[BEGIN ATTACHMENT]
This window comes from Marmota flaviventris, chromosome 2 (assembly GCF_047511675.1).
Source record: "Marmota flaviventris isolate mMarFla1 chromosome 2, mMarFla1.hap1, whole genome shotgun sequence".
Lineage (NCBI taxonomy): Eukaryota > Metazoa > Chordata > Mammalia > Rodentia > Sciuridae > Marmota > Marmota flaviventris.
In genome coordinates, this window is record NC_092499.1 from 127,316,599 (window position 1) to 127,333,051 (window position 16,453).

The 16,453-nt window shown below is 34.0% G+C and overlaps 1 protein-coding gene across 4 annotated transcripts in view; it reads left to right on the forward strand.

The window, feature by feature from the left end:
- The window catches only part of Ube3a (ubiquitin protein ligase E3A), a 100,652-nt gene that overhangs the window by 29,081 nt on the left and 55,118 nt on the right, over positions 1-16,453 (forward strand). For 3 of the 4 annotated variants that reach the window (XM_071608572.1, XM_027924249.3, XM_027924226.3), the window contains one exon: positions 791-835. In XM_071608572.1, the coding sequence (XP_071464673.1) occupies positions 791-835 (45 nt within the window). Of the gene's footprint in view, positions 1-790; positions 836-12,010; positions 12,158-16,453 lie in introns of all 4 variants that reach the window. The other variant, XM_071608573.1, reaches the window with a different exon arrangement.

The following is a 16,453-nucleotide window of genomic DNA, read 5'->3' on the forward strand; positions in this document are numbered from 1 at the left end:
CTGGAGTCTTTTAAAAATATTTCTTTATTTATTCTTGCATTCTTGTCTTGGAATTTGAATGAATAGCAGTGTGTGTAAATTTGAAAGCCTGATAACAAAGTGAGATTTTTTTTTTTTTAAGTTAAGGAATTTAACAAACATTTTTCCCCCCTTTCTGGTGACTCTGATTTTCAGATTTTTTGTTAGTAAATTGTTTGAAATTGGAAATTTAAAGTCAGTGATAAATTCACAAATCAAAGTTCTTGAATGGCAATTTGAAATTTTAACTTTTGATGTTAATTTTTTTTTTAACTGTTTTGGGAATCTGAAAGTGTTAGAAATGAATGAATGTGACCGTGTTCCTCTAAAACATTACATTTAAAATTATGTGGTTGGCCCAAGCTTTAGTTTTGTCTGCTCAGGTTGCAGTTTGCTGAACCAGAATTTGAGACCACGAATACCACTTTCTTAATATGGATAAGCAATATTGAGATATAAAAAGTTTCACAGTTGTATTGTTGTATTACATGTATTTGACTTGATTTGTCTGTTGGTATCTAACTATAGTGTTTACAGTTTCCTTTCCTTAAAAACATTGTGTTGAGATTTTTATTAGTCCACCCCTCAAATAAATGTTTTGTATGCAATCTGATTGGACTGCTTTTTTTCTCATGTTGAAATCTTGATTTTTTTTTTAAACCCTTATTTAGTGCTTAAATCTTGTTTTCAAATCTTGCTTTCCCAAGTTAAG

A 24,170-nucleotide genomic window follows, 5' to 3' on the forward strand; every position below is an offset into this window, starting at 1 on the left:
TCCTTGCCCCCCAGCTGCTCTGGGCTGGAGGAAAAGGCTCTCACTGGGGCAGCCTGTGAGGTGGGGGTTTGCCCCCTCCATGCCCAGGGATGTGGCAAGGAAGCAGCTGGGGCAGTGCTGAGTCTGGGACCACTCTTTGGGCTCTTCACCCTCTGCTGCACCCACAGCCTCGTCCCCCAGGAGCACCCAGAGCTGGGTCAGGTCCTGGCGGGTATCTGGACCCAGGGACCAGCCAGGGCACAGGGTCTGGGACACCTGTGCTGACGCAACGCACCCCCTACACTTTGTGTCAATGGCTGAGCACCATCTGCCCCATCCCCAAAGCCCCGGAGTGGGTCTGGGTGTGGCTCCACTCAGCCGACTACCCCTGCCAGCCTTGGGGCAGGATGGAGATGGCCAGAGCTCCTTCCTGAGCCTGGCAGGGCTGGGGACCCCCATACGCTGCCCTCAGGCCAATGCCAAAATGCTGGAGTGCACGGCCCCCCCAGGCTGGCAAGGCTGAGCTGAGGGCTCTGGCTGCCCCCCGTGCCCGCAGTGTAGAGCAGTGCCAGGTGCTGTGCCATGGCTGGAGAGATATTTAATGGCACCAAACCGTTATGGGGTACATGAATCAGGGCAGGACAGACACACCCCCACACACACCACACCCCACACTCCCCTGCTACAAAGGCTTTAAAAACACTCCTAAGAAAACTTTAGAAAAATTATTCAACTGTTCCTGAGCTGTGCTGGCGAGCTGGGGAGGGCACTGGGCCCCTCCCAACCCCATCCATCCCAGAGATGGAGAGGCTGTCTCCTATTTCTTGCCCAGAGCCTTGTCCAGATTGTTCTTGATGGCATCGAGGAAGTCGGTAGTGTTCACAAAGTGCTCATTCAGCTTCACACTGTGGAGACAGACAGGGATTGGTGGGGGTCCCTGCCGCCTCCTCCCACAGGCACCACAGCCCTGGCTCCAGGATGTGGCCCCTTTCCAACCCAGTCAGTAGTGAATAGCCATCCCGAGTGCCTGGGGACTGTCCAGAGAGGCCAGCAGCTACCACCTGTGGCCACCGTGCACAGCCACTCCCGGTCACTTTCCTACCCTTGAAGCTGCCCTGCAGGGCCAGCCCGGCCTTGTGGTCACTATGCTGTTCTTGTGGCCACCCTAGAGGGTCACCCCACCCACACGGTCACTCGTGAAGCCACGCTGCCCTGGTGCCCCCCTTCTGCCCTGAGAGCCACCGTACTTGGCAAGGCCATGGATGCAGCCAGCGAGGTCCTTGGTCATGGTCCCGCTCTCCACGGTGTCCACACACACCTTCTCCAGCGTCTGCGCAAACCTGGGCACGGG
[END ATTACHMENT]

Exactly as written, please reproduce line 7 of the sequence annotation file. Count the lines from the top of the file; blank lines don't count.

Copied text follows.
- The window catches only part of Ube3a (ubiquitin protein ligase E3A), a 100,652-nt gene that overhangs the window by 29,081 nt on the left and 55,118 nt on the right, over positions 1-16,453 (forward strand). For 3 of the 4 annotated variants that reach the window (XM_071608572.1, XM_027924249.3, XM_027924226.3), the window contains one exon: positions 791-835. In XM_071608572.1, the coding sequence (XP_071464673.1) occupies positions 791-835 (45 nt within the window). Of the gene's footprint in view, positions 1-790; positions 836-12,010; positions 12,158-16,453 lie in introns of all 4 variants that reach the window. The other variant, XM_071608573.1, reaches the window with a different exon arrangement.